Robot Dog ‘Spot’ to be Used by Los Angeles City Council
The robot dog is now a reality as the Los Angeles City Council has approved the use of a robotic device named ‘Spot’. However, concerns were raised by activists who allege that the robot will be used to spy on and monitor low-income African-American and Latino communities. The public criticized the council’s decision, but the Los Angeles Police Department stated that it will only be used for high-risk situations, including active shootings, explosions, hazardous substance operations, and search and rescue.
Supervised Use of Robot Dog ‘Spot’
The authorities emphasized that the use of the robot dog will be supervised, and reports will be submitted every four months. District 5 Councilor Katy Yaroslavsky stated that it is important for the City Council to have adequate supervision and the ability to modify or halt the program if necessary, similar to any new technology used in surveillance.
The Benefits of Robot Dog ‘Spot’
The Los Angeles Police Department requested the use of the robot dog to protect officers in life-threatening situations. The robotic device cost approximately $278,000 and was purchased thanks to a donation from the Los Angeles Police Foundation. It will not be equipped with any weapon systems or facial recognition capabilities, and it will not be used as part of routine city-wide patrols. By limiting officers’ use of deadly force, this new technology can improve the relationship between the police and the community.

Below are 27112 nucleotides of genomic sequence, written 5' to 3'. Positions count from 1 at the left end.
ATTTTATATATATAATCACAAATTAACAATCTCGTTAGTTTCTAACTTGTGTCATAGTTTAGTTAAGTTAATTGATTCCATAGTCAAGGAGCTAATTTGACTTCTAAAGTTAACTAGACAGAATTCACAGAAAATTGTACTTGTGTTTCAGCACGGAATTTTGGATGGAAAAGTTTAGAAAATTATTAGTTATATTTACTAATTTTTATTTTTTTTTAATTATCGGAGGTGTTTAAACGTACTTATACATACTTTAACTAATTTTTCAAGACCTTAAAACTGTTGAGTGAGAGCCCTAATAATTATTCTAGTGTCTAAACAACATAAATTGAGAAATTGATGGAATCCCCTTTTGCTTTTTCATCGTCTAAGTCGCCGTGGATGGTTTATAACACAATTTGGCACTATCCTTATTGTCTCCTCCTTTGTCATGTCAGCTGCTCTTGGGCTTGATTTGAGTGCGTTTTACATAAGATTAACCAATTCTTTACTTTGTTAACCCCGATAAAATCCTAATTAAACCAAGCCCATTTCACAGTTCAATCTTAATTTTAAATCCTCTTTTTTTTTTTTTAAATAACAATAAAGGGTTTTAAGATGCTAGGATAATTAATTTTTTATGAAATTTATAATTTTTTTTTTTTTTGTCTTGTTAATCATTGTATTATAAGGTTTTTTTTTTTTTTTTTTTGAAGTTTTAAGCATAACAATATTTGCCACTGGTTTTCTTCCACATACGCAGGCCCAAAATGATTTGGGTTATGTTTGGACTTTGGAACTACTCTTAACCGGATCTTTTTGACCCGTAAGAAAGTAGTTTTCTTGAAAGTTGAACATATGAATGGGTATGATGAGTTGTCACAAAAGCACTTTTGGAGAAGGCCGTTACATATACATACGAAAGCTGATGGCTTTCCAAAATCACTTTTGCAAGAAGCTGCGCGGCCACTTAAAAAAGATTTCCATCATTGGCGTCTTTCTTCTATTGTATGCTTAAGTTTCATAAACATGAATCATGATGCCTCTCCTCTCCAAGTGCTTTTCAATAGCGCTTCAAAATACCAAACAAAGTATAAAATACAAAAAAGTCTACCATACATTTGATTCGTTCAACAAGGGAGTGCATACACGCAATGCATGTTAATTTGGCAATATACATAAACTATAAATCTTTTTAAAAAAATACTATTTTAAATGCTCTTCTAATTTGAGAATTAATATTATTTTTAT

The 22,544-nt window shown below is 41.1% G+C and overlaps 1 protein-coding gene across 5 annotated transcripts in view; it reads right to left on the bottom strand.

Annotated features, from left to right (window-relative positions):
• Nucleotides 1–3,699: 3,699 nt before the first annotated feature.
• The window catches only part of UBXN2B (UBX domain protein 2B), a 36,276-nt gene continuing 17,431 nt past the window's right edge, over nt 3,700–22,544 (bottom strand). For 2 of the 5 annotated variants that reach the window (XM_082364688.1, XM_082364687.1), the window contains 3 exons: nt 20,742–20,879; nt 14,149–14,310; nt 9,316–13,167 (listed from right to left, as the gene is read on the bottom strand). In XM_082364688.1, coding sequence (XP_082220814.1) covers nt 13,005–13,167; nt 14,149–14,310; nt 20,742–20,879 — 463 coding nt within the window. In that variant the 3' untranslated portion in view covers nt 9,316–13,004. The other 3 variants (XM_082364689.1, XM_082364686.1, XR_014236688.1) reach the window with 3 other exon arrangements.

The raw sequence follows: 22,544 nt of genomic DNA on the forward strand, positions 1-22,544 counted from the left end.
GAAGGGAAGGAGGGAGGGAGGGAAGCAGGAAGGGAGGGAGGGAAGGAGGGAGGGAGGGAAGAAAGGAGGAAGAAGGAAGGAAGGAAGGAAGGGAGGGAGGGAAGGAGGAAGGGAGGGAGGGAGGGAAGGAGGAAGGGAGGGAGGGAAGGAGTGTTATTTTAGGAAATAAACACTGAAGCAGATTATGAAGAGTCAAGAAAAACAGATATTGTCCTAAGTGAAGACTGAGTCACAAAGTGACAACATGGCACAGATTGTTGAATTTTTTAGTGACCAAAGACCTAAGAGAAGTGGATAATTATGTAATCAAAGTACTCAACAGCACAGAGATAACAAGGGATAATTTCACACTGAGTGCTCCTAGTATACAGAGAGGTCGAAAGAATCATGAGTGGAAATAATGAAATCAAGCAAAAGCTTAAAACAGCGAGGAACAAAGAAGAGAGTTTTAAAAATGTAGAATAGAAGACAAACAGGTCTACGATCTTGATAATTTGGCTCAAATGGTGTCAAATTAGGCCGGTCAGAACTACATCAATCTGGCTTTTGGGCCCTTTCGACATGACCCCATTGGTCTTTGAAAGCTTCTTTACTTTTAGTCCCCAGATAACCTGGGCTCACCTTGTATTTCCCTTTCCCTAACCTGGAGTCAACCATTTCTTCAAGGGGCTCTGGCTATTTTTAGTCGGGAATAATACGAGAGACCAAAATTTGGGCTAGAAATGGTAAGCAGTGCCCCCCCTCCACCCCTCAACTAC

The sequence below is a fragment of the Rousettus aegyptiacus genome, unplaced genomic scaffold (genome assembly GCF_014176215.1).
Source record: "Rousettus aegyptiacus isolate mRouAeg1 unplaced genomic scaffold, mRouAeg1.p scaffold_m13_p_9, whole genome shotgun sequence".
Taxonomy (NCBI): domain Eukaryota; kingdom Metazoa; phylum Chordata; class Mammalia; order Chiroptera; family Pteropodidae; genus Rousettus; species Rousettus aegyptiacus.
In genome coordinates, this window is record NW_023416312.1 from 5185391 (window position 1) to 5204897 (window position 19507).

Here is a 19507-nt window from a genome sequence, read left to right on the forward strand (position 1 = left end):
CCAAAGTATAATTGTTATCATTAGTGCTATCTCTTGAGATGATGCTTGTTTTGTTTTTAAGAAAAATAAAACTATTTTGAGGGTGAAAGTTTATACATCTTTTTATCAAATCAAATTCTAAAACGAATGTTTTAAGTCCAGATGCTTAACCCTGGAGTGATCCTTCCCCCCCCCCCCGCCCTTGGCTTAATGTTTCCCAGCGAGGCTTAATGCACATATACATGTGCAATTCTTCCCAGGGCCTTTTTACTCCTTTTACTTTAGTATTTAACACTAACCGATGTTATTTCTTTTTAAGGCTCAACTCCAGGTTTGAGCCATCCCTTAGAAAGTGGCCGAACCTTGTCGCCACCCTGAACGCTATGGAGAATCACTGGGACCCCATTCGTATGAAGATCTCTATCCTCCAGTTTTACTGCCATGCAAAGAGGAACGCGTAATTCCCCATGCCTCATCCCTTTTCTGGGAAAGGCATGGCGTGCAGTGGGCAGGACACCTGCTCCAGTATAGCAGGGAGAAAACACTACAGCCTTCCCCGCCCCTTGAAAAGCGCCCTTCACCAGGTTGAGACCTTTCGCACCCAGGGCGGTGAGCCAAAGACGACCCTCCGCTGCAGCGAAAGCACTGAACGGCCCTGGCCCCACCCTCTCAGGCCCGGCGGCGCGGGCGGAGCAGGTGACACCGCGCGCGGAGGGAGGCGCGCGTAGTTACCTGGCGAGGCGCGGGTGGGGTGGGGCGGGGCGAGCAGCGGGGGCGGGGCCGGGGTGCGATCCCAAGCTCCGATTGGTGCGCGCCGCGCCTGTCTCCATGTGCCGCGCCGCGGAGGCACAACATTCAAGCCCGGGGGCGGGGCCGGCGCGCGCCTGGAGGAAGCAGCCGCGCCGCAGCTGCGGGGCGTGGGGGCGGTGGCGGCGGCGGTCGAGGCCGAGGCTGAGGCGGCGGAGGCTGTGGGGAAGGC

Los Angeles Unemployment Rate Falls
In other news, the unemployment rate in Los Angeles has fallen as almost 30,000 new jobs were created. This positive shift is crucial for the local economy, as it and many other cities have been experiencing a challenging job market.
Controversy surrounding the voting of the robot dog ‘Spot’ in Los Angeles has been the topic of many discussions. As with any new technology, it is important to weigh the benefits and risks of its use and ensure that adequate supervision is in place. Only time will tell if the robot dog will fulfill the intended purpose of protecting officers in life-threatening situations while not infringing on the privacy and civil liberties of citizens.